DPPH (%)ABTS (%)Reducing Power
Total Phenol
(mg 100g-1)
SDJ68.8 b136.0 d55.1 b61.5 f0.3 c0.2 f161.8 k166.2 i
T test*2nsnsns
1090.7 a92.7 ab98.5 a97.5 ab1.3 abc0.6 b371.8 g310.9 cde
T testnsns**ns
2792.8 a91.8 ab98.8 a83.9 bcd1.4 abc0.4 cde438.5 def277.8 ef
T testnsns****
2892.3 a92.6 ab98.9 a96.4 ab1.8 ab0.6 b502.5 abc333.8 bc
T testnsns****
2991.0 a91.4 ab99.2 a98.0 ab1.4 abc0.9 a535.5 a497.5 a
T testnsnsns*
3191.7 a91.7 ab99.0 a98.1 ab1.0 abc0.6 b399.7 fg310.4 cde
T testnsns**
3292.0 a92.1 ab99.2 a98.2 ab1.6 ab0.8 a550.0 a341.5 bc
T testnsns**
3492.1 a88.9 ab99.0 a90.8 ab1.4 abc0.5 bcd518.6 ab268.7 f
T testns*ns**
4392.3 a92.1 ab99.0 a83.8 bcd1.3 abc0.5 bcd474.0 bcd309.4 cde
T testnsnsns**
4492.8 a87.9 b97.4 a98.2 ab1.3 abc0.6 b466.5 cd349.3 b
T testnsnsns*
4592.1 a92.9 ab99.4 a86.0 abc1.1 abc0.4 cde406.5 efg231.8 g
T testns*ns**
4791.7 a92.5 ab99.5 a67.2 ef1.0 abc0.3 def376.4 g183.7 hi
T testns**ns**
4891.7 a88.6 ab99.0 a66.9 ef0.6 bc0.3 def267.2 ij203.4 gh
T testns**ns**
4990.7 a90.8 ab99.4 a76.3 cde0.7 abc0.3 def320.3 h225.5 g
T testns*ns*
5390.8 a80.6 c99.1 a71.9 def0.8 abc0.3 def256.4 j227.4 g
T testns****
5790.3 a93.0 ab98.9 a71.5 def1.3 abc0.3 def383.6 g208.5 gh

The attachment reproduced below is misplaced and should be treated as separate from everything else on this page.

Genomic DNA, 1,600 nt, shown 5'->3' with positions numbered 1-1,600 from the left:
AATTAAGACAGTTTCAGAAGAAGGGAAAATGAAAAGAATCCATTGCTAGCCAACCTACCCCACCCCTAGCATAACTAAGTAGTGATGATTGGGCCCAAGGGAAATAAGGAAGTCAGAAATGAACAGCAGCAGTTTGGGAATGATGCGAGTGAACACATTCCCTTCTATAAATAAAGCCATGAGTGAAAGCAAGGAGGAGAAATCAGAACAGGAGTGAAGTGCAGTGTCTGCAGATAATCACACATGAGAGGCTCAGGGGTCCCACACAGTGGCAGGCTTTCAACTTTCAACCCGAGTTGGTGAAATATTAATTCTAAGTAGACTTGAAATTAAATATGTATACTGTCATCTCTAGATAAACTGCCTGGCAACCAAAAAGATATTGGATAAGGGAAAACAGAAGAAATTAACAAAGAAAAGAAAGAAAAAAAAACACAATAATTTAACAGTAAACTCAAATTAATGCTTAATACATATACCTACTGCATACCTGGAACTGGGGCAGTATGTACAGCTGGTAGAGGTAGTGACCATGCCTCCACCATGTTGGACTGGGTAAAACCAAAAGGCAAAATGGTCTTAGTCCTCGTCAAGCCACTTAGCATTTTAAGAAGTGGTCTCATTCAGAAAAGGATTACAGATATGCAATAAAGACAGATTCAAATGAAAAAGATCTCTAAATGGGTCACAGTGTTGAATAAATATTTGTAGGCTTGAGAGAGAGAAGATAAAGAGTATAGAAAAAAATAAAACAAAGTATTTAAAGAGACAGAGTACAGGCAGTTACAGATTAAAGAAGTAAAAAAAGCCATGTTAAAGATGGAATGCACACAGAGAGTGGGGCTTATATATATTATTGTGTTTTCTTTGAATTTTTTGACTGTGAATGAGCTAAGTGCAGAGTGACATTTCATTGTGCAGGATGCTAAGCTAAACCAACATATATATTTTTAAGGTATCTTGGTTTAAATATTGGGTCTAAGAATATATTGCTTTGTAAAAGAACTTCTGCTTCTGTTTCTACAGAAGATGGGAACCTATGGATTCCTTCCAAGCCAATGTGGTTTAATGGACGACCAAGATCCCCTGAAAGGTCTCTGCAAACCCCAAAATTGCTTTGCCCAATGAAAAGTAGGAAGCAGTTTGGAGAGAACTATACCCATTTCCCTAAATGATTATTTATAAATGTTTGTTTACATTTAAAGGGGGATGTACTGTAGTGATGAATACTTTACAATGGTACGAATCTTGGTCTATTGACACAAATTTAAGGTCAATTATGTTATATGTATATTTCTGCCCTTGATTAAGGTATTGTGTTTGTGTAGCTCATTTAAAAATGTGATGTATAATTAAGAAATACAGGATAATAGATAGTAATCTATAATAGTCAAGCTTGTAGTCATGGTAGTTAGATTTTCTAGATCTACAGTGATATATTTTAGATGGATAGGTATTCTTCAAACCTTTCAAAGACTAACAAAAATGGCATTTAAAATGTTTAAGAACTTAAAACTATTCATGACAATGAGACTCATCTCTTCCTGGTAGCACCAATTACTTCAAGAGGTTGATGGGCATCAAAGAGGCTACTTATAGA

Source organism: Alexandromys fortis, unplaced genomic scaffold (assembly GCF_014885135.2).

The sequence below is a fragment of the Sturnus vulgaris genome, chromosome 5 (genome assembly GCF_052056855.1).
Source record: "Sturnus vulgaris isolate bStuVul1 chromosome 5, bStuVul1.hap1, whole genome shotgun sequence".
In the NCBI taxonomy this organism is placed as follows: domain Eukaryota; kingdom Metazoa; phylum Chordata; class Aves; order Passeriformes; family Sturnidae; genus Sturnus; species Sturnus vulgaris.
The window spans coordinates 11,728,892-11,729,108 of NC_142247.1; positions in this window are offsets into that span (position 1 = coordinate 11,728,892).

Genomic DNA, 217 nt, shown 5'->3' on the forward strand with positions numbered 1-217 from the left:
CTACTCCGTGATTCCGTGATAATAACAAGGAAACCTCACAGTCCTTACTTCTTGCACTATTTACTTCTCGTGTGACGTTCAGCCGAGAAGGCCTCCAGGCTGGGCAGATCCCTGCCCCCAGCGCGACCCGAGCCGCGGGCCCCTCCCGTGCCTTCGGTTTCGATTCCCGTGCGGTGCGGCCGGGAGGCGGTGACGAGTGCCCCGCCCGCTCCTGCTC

T testns******
18090.7 a91.4 ab99.6 a86.5 abc1.7 ab0.4 cde458.4 cd277.0 ef
T testnsns****
18191.6 a91.1 ab99.7 a95.7 ab0.9 abc0.5 bcd303.2 hi300.1 def
T testns***ns
18290.1 a93.2 a98.3 a63.6 ef1.6 ab0.3 defcd212.0 gh
T testns******
21691.6 a92.3 ab99.8 a98.9 a1.9 a1.0 a450.5 de510.7 a
T testnsns***
1Means with the same letter within each column are not significantly different at the 0.05 alpha level according to DMRT.
2ns non-significant difference; * Significant at the 5% level, ** Significant at the 1% level

The antioxidant activities of SDJ were not significantly difference between the germination and non-germination conditions except in DPPH assay. In DPPH assay, the antioxidant activity of SDJ was significantly decreased from 68.8 to 36.0% when the seeds were germinated.